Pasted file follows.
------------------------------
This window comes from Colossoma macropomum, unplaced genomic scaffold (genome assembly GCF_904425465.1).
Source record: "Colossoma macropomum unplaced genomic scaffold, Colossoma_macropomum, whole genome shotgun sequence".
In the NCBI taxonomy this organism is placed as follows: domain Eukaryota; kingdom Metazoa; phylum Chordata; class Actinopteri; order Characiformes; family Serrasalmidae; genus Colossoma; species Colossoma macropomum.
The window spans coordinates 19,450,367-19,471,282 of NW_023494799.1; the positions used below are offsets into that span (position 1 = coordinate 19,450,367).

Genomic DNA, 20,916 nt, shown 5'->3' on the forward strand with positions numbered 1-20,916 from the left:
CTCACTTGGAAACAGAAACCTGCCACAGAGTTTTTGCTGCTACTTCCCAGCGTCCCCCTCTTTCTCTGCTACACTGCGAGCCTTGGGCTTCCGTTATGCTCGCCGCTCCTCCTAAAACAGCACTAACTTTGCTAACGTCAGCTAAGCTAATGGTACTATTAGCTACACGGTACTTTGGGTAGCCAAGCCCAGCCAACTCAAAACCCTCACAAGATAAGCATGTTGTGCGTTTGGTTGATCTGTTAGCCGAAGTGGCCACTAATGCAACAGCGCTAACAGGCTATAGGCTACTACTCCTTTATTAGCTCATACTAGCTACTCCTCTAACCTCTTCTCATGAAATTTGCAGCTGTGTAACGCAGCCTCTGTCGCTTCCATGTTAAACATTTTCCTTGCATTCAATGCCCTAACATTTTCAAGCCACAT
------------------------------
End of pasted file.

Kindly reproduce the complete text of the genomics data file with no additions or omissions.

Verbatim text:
This window comes from Colossoma macropomum, unplaced genomic scaffold (genome assembly GCF_904425465.1).
Source record: "Colossoma macropomum unplaced genomic scaffold, Colossoma_macropomum, whole genome shotgun sequence".
In the NCBI taxonomy this organism is placed as follows: domain Eukaryota; kingdom Metazoa; phylum Chordata; class Actinopteri; order Characiformes; family Serrasalmidae; genus Colossoma; species Colossoma macropomum.
The window spans coordinates 19,450,367-19,471,282 of NW_023494799.1; the positions used below are offsets into that span (position 1 = coordinate 19,450,367).

Genomic DNA, 20,916 nt, shown 5'->3' on the forward strand with positions numbered 1-20,916 from the left:
CTCACTTGGAAACAGAAACCTGCCACAGAGTTTTTGCTGCTACTTCCCAGCGTCCCCCTCTTTCTCTGCTACACTGCGAGCCTTGGGCTTCCGTTATGCTCGCCGCTCCTCCTAAAACAGCACTAACTTTGCTAACGTCAGCTAAGCTAATGGTACTATTAGCTACACGGTACTTTGGGTAGCCAAGCCCAGCCAACTCAAAACCCTCACAAGATAAGCATGTTGTGCGTTTGGTTGATCTGTTAGCCGAAGTGGCCACTAATGCAACAGCGCTAACAGGCTATAGGCTACTACTCCTTTATTAGCTCATACTAGCTACTCCTCTAACCTCTTCTCATGAAATTTGCAGCTGTGTAACGCAGCCTCTGTCGCTTCCATGTTAAACATTTTCCTTGCATTCAATGCCCTAACATTTTCAAGCCACAT